Mr. Huaguang said that all nations face the same challenges of climate change, energy security, food security, etc. The world is becoming multipolar and global institutions must be reformed to reflect this change. He added that China wants to work towards democratisation of the global order. He argued for reforms in the financial system so that globalisation can be universally beneficial. With regard to China’s foreign policy orientation, Mr Huaguang stated that China applies a ’win-win’ strategy in trade and economic relations because due to greater interdependence, while pursuing one’s interests, one also needs to accommodate others’ interests. China believes in resolving conflicts in a peaceful manner, is opposed to intervention in internal affairs of other countries through the use of force or threat of use of force and has no hegemonic designs. China wants to prioritise relations with its neighbours. China wants greater relations with India since both are the most populous, largest and fastest rising nations. Bilaterally, there is a need for India and China to have better strategic communications, enhance trade and encourage more people-to-people exchanges. In global fora, India and China should work towards building a new kind of International Relations.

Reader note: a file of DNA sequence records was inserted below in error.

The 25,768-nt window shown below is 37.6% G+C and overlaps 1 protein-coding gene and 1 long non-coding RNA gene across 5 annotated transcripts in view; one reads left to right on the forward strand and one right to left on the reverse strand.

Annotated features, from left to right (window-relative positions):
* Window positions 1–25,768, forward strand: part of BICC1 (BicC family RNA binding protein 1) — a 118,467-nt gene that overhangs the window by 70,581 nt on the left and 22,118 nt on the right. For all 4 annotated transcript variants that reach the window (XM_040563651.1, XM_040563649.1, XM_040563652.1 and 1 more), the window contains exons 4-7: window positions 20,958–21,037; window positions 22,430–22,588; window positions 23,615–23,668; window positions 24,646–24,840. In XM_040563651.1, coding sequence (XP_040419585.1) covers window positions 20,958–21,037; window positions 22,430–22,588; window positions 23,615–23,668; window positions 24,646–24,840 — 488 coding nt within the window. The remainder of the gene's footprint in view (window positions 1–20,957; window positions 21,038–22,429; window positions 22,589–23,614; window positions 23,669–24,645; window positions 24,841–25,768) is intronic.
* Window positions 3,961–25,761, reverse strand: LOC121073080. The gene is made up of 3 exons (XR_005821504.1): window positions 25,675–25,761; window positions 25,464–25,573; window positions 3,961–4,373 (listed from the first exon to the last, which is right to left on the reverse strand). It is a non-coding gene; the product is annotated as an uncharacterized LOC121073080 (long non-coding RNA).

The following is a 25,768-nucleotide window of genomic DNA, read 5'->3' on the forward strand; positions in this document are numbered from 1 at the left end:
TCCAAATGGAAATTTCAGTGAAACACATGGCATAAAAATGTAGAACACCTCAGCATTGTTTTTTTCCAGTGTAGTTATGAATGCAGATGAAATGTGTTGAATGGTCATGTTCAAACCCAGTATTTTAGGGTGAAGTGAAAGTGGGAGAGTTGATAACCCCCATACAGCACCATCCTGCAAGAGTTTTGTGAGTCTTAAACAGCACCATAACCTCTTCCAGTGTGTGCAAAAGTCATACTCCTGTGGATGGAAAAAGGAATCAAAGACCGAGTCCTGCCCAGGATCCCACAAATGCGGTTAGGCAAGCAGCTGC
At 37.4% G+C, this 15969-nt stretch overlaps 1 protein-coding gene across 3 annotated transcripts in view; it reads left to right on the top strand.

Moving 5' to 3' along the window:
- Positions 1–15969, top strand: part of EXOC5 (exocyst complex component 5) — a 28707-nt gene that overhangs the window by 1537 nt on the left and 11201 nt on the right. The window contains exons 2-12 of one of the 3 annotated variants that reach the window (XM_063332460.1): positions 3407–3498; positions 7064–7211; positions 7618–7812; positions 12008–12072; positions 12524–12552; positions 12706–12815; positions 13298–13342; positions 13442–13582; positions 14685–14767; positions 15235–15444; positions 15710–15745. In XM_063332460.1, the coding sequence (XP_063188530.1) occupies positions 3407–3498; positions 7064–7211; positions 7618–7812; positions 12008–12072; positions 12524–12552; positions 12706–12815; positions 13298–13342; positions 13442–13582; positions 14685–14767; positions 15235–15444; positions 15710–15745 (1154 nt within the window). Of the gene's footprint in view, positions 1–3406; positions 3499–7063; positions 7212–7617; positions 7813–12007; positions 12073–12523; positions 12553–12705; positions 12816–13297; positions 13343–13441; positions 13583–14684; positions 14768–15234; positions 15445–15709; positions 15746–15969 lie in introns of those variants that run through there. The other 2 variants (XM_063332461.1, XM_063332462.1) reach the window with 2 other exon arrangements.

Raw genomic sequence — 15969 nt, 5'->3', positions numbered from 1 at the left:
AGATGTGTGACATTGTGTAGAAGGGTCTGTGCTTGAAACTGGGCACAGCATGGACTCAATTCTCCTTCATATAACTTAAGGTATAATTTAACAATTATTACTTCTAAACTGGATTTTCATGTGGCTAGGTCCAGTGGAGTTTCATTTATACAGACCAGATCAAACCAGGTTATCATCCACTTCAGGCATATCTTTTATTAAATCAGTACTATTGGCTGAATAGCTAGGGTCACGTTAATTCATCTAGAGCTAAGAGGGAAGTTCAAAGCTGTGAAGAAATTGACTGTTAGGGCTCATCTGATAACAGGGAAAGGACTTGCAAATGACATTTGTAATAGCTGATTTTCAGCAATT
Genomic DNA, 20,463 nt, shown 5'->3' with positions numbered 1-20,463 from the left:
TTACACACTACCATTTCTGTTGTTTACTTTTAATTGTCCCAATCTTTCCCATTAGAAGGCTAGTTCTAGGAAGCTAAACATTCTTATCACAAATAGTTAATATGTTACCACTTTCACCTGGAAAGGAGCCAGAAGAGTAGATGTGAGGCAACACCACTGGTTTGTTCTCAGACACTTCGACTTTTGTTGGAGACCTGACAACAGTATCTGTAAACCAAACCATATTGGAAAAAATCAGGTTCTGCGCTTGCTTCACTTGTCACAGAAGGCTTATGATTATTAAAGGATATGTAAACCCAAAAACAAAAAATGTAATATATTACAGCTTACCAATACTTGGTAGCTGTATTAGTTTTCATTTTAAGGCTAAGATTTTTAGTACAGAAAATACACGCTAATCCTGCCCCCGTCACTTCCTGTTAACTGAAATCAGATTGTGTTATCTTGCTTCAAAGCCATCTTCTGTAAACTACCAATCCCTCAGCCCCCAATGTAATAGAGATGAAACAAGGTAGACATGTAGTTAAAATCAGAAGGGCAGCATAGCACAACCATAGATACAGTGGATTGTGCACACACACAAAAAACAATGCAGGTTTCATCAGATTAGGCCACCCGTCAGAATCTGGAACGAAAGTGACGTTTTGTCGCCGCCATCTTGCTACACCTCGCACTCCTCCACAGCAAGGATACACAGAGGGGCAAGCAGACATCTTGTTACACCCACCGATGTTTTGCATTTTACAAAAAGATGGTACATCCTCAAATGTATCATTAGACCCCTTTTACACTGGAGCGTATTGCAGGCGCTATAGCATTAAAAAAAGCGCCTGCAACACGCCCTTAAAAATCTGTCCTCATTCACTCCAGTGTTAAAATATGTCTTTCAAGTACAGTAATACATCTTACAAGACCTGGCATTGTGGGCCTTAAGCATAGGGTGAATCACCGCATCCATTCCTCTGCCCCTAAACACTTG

The third speaker at the conference was Mr. Zhang Yansheng, Secretary General, Academic Committee, National Development & Reform Commission and Former Director, Institute for International Economics Research, who spoke on "China-India Trade Cooperation". He said that the key economic goal for China is to double its GDP and the Per Capita Income levels of its urban and rural populations from the 2010 levels by 2020. China wants its growth to be green, peaceful and inclusive.

Mr. Yansheng stated that there should be a clear relationship between government and the market and government and civil society. The government should be focused on provision of public goods and maintaining social stability. It should shift towards innovation-driven growth, away from the current export-import driven growth. This will require overcoming bottlenecks such as strengthening indigenous innovation. China should focus on developing its economy through an increase in national consumption so as to establish a consumption-driven economy in the long run. It should also develop the service sector. The idea should be to have integrated and holistic development in rural areas; urban development should lead to rural development.